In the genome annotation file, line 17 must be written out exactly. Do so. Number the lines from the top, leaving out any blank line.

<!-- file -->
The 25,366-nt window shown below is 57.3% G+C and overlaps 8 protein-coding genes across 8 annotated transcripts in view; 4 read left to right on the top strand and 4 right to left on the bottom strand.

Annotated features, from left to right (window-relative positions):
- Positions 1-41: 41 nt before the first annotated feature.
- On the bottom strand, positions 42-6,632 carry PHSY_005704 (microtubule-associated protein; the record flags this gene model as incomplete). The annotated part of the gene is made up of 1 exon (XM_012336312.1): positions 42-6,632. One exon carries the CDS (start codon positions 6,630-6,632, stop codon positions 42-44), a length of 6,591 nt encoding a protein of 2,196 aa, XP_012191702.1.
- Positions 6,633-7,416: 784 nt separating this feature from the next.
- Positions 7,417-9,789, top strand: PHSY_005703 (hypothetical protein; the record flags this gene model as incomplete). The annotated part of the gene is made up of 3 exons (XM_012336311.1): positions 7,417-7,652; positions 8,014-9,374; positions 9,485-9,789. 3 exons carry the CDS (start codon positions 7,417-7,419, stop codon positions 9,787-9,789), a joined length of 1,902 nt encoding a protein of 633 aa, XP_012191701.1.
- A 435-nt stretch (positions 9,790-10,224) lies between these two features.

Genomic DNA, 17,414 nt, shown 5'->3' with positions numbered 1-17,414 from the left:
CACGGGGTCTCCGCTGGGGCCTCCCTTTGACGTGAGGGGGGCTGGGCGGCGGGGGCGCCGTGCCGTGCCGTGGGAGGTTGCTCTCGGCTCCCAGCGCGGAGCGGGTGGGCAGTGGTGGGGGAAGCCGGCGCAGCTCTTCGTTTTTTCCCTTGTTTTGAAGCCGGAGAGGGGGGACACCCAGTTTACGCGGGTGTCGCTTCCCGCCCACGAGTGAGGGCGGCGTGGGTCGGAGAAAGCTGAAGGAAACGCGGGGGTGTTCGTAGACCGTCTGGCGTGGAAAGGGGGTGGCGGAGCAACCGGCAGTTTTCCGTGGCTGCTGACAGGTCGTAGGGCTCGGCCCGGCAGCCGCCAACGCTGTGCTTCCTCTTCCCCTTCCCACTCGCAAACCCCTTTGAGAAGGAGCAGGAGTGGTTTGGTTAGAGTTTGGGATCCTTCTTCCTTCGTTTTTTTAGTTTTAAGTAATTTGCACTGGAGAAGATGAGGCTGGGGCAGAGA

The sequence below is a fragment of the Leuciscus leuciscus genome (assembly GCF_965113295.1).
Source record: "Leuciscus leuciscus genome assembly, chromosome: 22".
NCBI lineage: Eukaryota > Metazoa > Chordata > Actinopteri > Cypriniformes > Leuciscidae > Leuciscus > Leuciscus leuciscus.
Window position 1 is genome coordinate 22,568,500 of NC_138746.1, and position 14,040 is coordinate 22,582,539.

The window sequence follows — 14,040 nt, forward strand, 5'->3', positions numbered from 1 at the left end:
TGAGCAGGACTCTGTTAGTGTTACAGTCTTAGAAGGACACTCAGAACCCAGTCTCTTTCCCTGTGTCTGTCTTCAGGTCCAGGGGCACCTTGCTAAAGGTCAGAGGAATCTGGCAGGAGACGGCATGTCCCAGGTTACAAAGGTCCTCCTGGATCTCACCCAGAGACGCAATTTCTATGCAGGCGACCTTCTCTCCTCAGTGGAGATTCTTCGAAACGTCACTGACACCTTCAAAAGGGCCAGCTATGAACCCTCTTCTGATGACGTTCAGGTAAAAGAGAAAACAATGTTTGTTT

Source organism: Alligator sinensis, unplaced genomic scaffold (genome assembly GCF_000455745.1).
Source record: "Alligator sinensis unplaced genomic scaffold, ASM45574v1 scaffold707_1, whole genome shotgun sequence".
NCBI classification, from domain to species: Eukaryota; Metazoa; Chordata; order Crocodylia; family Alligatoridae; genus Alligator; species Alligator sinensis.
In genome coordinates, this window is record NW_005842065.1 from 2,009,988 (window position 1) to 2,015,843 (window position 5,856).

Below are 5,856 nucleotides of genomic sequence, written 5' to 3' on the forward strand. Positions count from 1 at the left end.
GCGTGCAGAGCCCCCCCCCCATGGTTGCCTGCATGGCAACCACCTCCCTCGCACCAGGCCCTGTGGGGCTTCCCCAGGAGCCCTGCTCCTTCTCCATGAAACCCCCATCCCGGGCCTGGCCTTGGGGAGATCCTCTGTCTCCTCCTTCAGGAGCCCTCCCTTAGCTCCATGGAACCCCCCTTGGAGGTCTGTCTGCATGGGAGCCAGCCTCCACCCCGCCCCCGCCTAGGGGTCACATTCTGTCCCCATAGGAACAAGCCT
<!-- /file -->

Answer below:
Source record: "Alligator sinensis unplaced genomic scaffold, ASM45574v1 scaffold707_1, whole genome shotgun sequence".